Thursday 24 September 2020

Asteroid 2020 QD passes the Earth.

Asteroid 2020 QD passed by the Earth at a distance of about 10 662 000 km (27.8 times the average distance between the Earth and the Moon, or 7.13% of the distance between the Earth and the Sun), at about 4.45 pm GMT on Thursday 17 September July 2020. There was no danger of the asteroid hitting us, though were it to do so it would not have presented a significant threat. 2020 QD has an estimated equivalent diameter of 100-320 m (i.e. it is estimated that a spherical object with the same volume would be 100-320 m in diameter), and an object of this size would be predicted to be capable of passing through the Earth's atmosphere relatively intact, impacting the ground directly with an explosion that would be 200-17 500 times as powerful as the Hiroshima bomb. Such an impact would result in an impact crater roughly 1.2-3.5 km in diameter and devastation on a global scale, as well as climatic effects that would last years or even decades.

The orbit of 2020 QD, and its current position. JPL Small Body Database.

2020 QD was discovered on 16 August 2020 (over a month before its closest encounter with the Earth) by the University of Hawaii's PANSTARRS telescope. The designation 2020 QD implies that it was the fourth asteroid (asteroid D - in numbering asteroids the letters A-Y, excluding I, are assigned numbers from 1 to 24, with a number added to the end each time the alphabet is ended, so that A = 1, A1 = 25, A2 = 49, etc., which means that D = 4) discovered in the second half of August 2020 (period 2020 Q).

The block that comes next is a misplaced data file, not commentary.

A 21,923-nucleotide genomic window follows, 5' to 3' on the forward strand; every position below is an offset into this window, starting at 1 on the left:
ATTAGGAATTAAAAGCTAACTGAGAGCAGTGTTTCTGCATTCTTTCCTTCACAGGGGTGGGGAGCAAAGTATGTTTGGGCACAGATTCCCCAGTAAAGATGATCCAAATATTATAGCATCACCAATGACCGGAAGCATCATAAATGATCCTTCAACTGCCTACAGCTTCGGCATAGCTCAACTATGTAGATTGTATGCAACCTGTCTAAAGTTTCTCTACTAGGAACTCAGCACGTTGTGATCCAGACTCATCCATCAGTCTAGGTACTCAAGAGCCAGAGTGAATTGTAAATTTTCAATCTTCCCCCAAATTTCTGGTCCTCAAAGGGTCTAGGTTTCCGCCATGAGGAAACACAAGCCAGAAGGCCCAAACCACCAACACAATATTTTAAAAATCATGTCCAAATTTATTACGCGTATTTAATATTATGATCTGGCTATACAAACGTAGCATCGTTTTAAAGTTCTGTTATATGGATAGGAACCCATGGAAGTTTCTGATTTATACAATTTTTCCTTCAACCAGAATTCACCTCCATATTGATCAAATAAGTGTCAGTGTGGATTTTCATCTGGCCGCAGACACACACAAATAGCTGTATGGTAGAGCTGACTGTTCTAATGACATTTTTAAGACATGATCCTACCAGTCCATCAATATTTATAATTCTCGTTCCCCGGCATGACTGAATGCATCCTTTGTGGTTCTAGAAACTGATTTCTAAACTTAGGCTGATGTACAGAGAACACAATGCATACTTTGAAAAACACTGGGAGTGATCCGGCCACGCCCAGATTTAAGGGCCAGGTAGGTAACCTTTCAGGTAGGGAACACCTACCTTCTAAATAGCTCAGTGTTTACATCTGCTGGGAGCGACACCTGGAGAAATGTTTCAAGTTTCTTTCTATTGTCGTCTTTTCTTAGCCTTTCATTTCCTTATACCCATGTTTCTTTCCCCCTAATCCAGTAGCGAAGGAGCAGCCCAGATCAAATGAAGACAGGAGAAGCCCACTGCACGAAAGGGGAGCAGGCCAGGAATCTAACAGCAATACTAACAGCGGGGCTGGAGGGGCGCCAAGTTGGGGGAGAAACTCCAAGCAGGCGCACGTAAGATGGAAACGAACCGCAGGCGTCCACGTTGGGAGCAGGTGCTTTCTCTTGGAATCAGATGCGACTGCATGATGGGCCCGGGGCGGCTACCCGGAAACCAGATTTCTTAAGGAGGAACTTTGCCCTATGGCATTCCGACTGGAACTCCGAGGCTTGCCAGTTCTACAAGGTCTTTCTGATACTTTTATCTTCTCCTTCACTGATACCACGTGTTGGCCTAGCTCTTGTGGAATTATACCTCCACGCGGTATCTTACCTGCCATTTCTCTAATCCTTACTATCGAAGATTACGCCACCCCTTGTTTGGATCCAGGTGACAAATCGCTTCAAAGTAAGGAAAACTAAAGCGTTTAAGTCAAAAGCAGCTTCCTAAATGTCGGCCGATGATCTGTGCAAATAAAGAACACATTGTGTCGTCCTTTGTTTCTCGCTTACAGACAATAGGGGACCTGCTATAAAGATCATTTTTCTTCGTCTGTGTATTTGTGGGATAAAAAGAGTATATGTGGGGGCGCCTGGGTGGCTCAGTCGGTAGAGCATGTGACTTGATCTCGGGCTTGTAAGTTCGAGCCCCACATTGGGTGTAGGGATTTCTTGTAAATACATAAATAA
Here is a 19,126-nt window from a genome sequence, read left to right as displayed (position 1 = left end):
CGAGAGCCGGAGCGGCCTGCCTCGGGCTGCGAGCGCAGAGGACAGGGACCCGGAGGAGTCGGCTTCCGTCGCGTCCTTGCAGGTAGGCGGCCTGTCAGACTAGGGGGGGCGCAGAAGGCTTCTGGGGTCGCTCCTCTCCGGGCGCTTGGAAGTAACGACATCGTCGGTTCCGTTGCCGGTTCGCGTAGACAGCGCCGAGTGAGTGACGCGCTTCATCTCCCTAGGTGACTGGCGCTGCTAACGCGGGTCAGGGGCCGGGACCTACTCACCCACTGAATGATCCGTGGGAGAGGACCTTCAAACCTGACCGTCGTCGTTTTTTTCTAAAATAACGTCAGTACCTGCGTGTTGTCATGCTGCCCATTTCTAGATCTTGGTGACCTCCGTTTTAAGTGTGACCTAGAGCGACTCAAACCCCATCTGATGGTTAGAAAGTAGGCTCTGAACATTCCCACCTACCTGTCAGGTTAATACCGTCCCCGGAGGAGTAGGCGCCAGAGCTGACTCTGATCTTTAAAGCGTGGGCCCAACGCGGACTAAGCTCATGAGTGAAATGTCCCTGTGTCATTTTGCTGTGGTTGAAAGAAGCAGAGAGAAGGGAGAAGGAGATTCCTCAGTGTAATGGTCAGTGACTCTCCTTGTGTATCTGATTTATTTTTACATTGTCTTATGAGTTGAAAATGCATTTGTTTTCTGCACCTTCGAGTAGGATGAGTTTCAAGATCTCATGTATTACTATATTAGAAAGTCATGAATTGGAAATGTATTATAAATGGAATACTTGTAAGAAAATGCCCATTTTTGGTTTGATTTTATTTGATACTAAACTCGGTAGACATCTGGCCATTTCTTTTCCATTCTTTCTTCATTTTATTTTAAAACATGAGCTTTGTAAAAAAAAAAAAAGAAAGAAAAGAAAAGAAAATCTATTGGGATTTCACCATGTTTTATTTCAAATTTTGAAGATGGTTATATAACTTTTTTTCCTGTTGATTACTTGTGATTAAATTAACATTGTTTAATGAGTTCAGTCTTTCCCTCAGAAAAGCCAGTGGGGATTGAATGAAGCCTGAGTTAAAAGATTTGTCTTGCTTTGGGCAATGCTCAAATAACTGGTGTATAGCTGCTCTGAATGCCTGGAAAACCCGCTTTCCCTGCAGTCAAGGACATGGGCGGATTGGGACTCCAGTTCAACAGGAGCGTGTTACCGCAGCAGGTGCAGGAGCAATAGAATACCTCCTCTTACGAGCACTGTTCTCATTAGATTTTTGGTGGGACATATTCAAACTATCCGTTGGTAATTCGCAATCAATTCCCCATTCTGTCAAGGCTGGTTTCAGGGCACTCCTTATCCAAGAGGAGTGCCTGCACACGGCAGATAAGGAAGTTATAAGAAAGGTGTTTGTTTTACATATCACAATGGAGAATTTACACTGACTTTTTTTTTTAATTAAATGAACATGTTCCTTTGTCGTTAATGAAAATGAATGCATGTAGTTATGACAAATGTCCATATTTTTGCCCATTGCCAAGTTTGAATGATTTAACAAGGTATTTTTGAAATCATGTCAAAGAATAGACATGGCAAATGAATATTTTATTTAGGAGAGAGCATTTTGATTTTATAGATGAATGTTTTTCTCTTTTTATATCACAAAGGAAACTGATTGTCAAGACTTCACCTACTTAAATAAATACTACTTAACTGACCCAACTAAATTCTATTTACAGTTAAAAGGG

2020 QD has a 1359 day (3.72 year) orbital period, with an elliptical orbit tilted at an angle of 4.00° to the plain of the Solar System which takes in to 0.65 AU from the Sun (65% of the distance at which the Earth orbits the Sun, and slightly inside the orbit of the planet Venus) and out to 4.15 AU (415% of the distance at which the Earth orbits the sun and more than twice as far from the Sun than the planet Mars). This means that close encounters between the asteroid and Earth are fairly common, with the last thought to have happened in March 2017 and the next predicted in January 2032. It is therefore classed as an Apollo Group Asteroid (an asteroid that is on average further from the Sun than the Earth, but which does get closer). As an asteroid probably larger than 150 m in diameter that occasionally comes within 0.05 AU of the Earth, 2020 QD is also classified as a Potentially Hazardous Asteroid.
2020 QD also has occasional close encounters with the planets Venus, which it last came close to in February 2017 and is next predicted to pass in January 2084, Mars, which it last cam close to in May 1965 and is next predicted to pass in May 2024, and Jupiter, which it last came close to in Arpil 2019 and is expected to pass again in January 2067. Asteroids which make close passes to multiple planets are considered to be in unstable orbits, and are often eventually knocked out of these orbits by these encounters, either being knocked onto a new, more stable orbit, dropped into the Sun, knocked out of the Solar System or occasionally colliding with a planet.
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